sustainability above is that a system is not sustainable unless it can operate indefinitely into the future. For a system to do so inevitably requires optimization over time and space—goals that are central to much of computer science.
The report SMART 2020: Enabling the Low Carbon Economy in the Information Age5 usefully groups opportunities for applying IT to sustainability into three broad areas: (1) built infrastructure and systems, (2) ecosystems services and the environment, and (3) sociotechnical systems. The following describes each of these areas and outlines applications of IT and opportunities for computer science research:
• Built infrastructure and systems. This area includes buildings, transportation systems (personal, public, and commercial), and consumed goods (commodities, utilities, and foodstuffs). IT contributes to sustainable solutions in built infrastructure in numerous ways, from improved sensor technologies (e.g., in embedded sensors in smart buildings) and improved system models, to improved control and optimization (e.g., of logistics and smart electric grids), to improved communications and human-computer interfaces (enabling people to make more effective decisions).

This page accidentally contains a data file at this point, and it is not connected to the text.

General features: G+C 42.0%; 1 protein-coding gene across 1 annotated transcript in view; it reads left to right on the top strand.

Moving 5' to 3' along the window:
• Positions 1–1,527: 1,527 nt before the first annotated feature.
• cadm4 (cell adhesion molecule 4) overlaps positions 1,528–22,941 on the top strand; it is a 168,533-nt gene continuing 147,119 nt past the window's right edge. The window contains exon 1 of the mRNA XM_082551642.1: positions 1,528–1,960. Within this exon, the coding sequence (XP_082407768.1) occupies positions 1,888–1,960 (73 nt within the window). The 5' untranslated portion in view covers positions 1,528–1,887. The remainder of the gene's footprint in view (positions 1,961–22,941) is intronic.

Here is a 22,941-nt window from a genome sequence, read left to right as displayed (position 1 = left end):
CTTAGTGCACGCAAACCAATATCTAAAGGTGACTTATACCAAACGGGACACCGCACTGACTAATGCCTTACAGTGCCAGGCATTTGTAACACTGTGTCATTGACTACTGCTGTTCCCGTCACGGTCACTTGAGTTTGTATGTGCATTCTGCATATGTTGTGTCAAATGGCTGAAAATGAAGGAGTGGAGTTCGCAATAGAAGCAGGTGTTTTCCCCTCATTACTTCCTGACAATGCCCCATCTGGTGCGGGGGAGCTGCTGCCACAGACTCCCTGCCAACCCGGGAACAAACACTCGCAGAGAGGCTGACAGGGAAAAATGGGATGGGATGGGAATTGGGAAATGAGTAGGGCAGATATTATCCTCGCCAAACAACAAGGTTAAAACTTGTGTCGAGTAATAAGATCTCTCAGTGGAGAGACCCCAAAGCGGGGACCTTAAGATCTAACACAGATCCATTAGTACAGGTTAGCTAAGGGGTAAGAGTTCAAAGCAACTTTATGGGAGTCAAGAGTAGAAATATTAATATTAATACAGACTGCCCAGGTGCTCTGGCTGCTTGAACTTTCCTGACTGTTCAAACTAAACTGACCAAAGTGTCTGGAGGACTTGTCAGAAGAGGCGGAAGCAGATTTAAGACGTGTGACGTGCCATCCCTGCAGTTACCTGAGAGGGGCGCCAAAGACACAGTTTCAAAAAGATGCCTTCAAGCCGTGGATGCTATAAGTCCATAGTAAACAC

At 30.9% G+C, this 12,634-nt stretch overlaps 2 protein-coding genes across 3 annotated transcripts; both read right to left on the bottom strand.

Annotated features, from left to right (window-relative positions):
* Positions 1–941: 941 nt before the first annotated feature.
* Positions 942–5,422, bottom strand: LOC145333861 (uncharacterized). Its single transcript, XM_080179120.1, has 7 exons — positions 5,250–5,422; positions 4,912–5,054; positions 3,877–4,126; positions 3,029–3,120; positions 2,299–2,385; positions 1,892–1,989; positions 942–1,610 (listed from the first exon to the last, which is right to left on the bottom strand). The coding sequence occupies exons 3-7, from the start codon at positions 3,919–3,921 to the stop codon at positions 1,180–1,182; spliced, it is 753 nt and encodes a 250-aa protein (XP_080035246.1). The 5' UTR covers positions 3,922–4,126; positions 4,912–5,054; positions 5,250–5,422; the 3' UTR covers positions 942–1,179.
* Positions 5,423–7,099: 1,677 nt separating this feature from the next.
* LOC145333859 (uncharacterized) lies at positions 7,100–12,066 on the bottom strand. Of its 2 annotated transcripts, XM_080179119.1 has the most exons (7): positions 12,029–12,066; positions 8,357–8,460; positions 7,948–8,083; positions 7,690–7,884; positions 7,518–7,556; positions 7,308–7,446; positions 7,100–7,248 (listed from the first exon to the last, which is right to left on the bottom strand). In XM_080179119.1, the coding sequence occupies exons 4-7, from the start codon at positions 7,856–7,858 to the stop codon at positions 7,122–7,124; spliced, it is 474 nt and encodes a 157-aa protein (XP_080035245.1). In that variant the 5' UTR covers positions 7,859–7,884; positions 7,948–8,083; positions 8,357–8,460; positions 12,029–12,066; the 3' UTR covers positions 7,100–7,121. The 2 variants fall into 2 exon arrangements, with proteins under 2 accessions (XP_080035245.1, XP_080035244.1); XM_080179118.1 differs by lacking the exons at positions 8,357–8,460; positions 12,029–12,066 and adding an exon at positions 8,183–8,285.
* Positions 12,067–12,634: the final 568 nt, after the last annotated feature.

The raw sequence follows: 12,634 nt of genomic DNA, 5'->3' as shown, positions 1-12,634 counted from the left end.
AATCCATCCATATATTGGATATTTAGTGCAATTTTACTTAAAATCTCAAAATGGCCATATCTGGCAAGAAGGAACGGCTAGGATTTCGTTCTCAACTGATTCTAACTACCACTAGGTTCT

• Ecosystems and the environment. This area encompasses assessing, understanding, and positively affecting (or not affecting) the environment and particular ecosystems—these efforts represent crosscutting challenges for many sustainability efforts. The scale and scope of efforts in this area range from local and regional efforts examining species habitats, to watershed management, to understanding the impacts of global climate change. The range of challenges itself poses a problem: how best to assess the relative importance of various sustainability activities with an eye toward significant impact. Additionally, computational techniques will be valuable for developing scientific knowledge and engineering technologies, including improved methods for data-driven science, modeling, and simulation to improve the degree of scientific understanding in ecology.
• Sociotechnical systems. Sociotechnical systems encompass society, organizations, and individuals, and their behavior as well as the technological infrastructure that they use. Large and long-lived impacts on sustainability will require enabling, encouraging, and sustaining changes in behavior—on the part of individuals, organizations, and nation-states over the long term. IT, and in particular real-time information and tools, can better equip individuals and organizations to make daily, ongo-